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Ive got a Draytek router which im trying to setup as a VPN host.

The options i have are :

  • PPTP
  • IPSEC
  • LT2P with IPSEC policy
  • SSL

My VPN client only seems to supported PPTP and LT2P with IPSEC policy.

Ive setup multiple other VPNs on other draytek hardware using LT2P with IPSEC policy in the past, but this time the only option i can get to work is PPTP.

The VPN is to be used infrequently for remote management of other LAN hardware. In managing this LAN hardware i need to login to the hardware in question so passwords are being sent across the VPN.

The VPN will always be connected to from a secure LAN, but im most worried about the data as it transfer through the WAN.

If i set the idle timeout to 0 (as i understand this mitigates man in the middle attacks, due to any increased latency causing the connection to fail, and use 128 bit encryption for the PPTP client connection (the max OSX 10.11 will allow) would this be a secure connection ?

  • security.stackexchange.com/questions/47518/… seems pretty clear on this. – mythofechelon Oct 29 '18 at 11:20
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    @mythofechelon - i guess where my question differs is that that article does not refer to using 128 bit encryption – sam Oct 29 '18 at 17:09
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    pptp is vulnerable at its core. the implementation can make it better or worse but at the end adding layers in this case does not fix the main issue.. is like WPA or older 802.11 etc. so I won't use it.. just choose openvpn or a modern open standard that is not listed on the snowden papers. – cfernandezlinux Oct 30 '18 at 0:02
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    I echo @mythofechelon's response. – rockower Oct 30 '18 at 0:38
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    Here's a question which specifically refers to 128 bit encryption. security.stackexchange.com/questions/45509/… Look at the accepted answer. You can even attempt to crack it yourself (assuming you have the time). If this is just for VPNing into your own house, then it may be fine, but if it's for anything business related you could be found negligent if an attack gets in through it. – Daisetsu Oct 30 '18 at 1:11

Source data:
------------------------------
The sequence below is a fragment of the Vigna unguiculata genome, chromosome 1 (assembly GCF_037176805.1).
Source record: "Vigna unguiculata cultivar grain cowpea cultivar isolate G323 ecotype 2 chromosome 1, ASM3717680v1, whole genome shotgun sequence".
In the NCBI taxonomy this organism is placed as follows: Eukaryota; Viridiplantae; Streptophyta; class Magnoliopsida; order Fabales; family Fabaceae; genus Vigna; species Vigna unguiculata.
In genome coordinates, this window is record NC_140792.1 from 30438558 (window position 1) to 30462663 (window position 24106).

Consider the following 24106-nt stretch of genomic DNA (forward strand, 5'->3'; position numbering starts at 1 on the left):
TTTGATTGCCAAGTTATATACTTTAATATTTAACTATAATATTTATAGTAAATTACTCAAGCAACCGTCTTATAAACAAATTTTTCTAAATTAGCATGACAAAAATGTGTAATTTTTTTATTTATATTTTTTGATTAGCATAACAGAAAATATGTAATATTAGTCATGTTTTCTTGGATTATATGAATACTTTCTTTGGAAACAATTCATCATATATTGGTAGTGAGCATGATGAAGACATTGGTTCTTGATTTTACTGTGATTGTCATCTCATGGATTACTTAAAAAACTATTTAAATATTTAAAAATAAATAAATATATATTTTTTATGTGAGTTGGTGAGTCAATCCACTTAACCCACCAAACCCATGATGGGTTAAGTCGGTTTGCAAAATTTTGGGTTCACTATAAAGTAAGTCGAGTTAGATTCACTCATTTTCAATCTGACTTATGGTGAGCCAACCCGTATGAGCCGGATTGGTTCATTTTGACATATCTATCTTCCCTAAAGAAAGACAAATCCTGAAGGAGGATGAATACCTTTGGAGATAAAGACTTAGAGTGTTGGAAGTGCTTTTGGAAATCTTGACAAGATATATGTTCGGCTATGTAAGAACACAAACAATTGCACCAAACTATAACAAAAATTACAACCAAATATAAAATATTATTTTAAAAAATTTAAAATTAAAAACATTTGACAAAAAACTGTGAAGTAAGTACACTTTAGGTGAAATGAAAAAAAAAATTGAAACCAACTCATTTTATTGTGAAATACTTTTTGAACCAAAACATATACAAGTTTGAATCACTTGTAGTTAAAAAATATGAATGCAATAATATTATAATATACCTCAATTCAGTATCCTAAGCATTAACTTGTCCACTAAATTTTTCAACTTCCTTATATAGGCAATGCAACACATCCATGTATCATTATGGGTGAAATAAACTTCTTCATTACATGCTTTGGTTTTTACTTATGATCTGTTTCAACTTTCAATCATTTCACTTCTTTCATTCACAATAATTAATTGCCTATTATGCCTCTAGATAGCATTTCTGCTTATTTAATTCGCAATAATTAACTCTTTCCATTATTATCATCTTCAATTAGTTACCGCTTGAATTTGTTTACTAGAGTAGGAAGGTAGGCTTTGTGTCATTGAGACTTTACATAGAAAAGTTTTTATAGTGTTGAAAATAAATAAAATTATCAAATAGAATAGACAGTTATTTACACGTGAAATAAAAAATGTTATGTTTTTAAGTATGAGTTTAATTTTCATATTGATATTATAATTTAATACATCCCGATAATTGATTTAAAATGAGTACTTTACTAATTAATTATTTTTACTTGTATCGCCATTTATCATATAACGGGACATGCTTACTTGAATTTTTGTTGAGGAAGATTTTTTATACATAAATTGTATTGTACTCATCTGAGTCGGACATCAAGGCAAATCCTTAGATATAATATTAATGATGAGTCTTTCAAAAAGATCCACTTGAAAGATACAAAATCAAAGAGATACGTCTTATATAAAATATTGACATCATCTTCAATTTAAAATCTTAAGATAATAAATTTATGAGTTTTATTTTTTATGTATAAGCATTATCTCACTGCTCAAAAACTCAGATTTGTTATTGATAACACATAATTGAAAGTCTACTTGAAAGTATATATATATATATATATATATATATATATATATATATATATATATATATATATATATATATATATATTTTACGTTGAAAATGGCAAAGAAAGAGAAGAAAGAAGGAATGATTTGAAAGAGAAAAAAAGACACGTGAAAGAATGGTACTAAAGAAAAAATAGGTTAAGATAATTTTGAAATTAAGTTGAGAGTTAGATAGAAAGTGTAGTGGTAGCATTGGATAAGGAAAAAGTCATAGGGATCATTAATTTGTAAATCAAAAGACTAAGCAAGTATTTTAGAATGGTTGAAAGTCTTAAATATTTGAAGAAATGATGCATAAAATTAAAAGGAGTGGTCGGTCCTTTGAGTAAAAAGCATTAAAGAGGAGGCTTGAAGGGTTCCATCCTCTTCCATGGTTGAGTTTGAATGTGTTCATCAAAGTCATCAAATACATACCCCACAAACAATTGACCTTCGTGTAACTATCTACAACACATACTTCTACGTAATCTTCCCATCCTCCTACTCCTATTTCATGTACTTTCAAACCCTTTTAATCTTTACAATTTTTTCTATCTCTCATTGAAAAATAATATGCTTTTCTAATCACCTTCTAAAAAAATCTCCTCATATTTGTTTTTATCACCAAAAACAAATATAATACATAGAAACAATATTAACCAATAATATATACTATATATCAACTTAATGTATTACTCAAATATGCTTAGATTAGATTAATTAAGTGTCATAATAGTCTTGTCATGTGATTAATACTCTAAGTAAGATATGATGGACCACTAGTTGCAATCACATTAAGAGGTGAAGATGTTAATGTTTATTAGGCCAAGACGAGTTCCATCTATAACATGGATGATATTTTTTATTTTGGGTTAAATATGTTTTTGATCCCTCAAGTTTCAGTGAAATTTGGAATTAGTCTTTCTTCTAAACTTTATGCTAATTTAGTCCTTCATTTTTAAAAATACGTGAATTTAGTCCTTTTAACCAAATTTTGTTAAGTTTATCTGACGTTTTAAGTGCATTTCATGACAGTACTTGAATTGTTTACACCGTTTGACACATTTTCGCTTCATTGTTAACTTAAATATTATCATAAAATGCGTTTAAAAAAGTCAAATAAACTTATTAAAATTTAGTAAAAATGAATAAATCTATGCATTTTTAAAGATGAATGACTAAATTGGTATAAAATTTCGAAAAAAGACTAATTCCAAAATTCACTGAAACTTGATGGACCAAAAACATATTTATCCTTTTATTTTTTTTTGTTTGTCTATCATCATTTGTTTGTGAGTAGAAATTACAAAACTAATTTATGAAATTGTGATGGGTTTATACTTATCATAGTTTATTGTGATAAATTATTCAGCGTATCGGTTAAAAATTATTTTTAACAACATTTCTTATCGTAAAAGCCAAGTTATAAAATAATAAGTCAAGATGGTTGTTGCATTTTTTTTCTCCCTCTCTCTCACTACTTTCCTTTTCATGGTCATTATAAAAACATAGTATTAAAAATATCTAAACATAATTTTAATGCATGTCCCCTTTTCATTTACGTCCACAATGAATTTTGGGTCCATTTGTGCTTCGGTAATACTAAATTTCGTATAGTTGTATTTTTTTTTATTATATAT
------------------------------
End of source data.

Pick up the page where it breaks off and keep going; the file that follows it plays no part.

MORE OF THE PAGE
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+25

In short, no configuration using PPTP should be considered secure.

Firstly, setting a low idle timeout is not a mitigation against a MITM attack. The idle timeout setting just determines how long the server will allow an idle session to remain connected (and setting it to 0 will actually probably disable the timeout entirely in most implementations). It has no direct relationship to latency. What's more, an ARP poisoning attack (to establish MITM) may not look that different from any normal hop along the route anyway, so latency is a difficult side-channel for detecting this kind of man-in-the-middle outside of a fast, predictable local network. The kind of MITM attack required to break PPTP is much simpler than, say SSL, where the stream needs to be de- and then re-encrypted. The attacker simply needs to capture and forward your packets to break your connection.

The trouble for you with PPTP is that even in its "most secure" arrangement it is utterly broken (see Are there any known vulnerabilities in PPTP VPNs when configured properly?). A successful MITM can not only impersonate you to the VPN, but it can decrypt any captured sessions, which will include the passwords or any other credentials that you need to send to the destination.

So the answer to your question is a resounding no, PPTP cannot be considered secure in any configuration.

Since your options seem limited, though, you may decide that PPTP can be secure enough for your use case. Just be aware that if your connection passes through a malicious connection, there are tools available that can automatically sniff and crack any PPTP sessions. It might not be likely, but if you're unlucky, PPTP is so insecure that you needn't even be specifically targetted, you could simply be a target of opportunity. It really is that insecure.

My VPN client only seems to supported PPTP and LT2P with IPSEC policy.

It seems to me you should really start here. You need a better client.

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